If there’s something overtly religious about an upcoming television show, I’m apt to DVR it. But then again, I’m inclined to set my DVR to record the initial episode of just about every new show out there, from mainstream networks to lesser lights like BBCA or AMC (although both are moving forward in the national awareness). So, I had to check in on Anne Heche’s new show on NBC (Thursdays from 9-10 p.m.) about a housewife who has a near death experience and responds with a passion about how God speaks to her.
After the first of two episodes aired back-to-back, I asked my wife if Save Me was an ironic, satirical look at faith or an outright spoof of everything involving religion and belief? We decided that the initial episode’s introduction to Beth Warner’s (Heche) broken family relationships with her husband (Michael Landes) and teenage daughter (Madison Davenport) merited another look, and checked out what the show had to say about Beth’s gradual exploration of her newfound faith.
The second episode launches off from the set-up. Beth wants to return an expresso machine that she stole from one of her friends, gets rebuffed, and tries to give it away. In the midst of this, she explores a friend’s church and attempts to organize a house potluck like she used to before she lost herself in the uppity life of the culture she lives in. She asks the local priest if he thinks she’s crazy for claiming that God speaks to her as they both experience a man (pretty obviously mentally challenged) who presents with his “talking stuffed chihuahua who is also God.” It’s a fair question that Beth’s husband’s mistress also wants to know the answer to: is Beth crazy or really “connected”?
But the “wow, we’re really doing this” moment was when, because of events in the first episode, the power goes out in the neighboring homes (or does something else cause it?) and her unwilling friends show up for a spontaneous potluck. In that moment, we recognize that Beth’s newfound faith has actually provided her with a redirect, a healing, a course correction that brings her back into community, and works toward her wholeness. We know Beth’s fragile relationships with her husband and daughter are segueing back to center, but over food, we see forgiveness and unity enter the picture.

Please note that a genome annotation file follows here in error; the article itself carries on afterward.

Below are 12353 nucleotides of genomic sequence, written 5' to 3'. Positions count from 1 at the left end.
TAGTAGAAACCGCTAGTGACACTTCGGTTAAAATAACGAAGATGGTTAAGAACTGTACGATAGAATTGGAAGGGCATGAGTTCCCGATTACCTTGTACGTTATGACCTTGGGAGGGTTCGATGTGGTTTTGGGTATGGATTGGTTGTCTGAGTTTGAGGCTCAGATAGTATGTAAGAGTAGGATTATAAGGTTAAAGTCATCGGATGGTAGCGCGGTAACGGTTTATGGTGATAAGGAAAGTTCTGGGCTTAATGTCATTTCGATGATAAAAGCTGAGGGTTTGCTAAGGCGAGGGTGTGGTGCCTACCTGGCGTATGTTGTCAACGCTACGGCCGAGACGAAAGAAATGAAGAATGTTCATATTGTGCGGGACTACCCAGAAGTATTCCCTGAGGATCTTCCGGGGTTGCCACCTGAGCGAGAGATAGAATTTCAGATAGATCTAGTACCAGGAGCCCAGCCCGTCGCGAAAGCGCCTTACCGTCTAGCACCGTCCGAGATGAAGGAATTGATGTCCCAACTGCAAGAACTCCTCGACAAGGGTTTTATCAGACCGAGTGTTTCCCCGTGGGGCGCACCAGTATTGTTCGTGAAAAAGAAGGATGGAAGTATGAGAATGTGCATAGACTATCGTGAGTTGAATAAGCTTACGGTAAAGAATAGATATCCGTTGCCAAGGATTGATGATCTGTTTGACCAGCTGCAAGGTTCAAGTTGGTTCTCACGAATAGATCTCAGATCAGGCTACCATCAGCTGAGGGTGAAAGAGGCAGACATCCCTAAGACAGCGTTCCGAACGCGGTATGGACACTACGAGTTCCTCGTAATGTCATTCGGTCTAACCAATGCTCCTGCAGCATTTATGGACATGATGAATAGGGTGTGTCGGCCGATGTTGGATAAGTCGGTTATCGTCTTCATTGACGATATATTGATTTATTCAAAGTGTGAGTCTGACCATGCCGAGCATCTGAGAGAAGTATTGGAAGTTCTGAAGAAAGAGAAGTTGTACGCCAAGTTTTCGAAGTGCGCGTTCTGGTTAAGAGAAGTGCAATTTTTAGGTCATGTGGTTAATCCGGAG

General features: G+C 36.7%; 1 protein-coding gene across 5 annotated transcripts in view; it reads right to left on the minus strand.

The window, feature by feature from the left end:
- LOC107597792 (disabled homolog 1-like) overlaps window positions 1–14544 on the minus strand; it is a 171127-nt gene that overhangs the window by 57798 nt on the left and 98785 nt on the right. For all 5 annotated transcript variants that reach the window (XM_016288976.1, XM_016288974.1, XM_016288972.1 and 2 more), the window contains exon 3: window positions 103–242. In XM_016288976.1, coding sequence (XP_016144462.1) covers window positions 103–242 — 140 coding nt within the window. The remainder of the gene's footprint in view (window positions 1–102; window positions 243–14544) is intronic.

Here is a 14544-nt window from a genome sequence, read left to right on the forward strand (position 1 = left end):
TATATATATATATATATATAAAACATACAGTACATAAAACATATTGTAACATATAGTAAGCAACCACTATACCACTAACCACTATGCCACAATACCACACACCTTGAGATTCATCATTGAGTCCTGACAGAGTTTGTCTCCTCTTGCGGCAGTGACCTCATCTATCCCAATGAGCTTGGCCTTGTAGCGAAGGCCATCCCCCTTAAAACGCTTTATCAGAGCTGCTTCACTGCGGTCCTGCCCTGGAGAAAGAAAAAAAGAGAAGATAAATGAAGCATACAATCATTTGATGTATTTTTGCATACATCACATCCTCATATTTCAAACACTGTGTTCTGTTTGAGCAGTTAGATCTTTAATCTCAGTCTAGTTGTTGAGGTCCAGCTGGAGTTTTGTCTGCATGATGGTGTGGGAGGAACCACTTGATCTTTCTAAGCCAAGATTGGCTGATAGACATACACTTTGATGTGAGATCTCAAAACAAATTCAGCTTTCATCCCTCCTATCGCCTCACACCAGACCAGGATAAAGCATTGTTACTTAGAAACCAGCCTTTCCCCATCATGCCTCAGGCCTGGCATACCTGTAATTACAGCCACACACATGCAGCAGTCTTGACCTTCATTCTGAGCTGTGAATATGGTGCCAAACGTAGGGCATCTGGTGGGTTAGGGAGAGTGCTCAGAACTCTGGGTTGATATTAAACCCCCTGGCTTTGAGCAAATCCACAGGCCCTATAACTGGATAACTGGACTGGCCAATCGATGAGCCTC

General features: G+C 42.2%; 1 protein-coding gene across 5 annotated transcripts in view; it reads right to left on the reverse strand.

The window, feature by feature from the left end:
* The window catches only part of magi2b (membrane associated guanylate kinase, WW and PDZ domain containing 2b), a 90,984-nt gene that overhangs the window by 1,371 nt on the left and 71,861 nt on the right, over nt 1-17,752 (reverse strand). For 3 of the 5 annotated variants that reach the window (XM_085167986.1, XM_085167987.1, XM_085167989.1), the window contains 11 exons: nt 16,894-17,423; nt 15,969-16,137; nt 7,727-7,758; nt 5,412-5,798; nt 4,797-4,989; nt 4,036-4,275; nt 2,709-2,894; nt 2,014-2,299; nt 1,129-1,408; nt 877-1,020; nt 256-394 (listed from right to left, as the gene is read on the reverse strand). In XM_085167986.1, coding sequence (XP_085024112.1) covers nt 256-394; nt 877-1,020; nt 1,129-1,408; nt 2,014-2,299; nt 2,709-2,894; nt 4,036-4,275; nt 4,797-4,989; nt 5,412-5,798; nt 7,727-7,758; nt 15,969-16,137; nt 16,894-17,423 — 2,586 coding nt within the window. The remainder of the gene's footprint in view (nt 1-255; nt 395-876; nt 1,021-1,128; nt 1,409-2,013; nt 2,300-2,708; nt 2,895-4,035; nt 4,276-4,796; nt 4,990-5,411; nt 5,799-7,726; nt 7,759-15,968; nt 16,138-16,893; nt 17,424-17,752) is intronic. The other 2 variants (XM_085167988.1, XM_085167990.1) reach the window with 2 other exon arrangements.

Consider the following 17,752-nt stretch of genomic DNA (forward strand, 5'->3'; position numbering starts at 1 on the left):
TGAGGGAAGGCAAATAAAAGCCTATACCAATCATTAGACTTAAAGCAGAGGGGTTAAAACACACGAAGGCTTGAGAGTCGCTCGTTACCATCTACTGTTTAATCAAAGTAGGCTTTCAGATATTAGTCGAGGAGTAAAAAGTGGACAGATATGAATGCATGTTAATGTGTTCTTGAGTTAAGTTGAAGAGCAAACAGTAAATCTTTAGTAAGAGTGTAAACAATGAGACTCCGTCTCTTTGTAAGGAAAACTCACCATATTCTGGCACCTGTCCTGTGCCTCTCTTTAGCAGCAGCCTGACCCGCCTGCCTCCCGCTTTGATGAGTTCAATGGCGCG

There’s more to religion and faith than just community, but when “church” is doing its best work, it’s providing people the opportunity to be forgiven, overcome their differences, and establish a family of love and support. Taking it a step further, it’s also symptomatic of the way that church can and should be like Alcoholics Anonymous when it shows off community’s best. Consider these steps of the Twelve Steps which all take place in the first two episodes:
-Admit that our lives have become unmanageable.
-Believe that a power greater than ourselves can restore our sanity.
-Make a decision to turn our will and lives over to the care of that power.
-Admit our mistakes to God and others, and attempt to make them right.
Suddenly, this frivolous summer “filler” of a comedy has more going for it than might have first appeared. It’s certainly deeper than expected, whether you like it or not.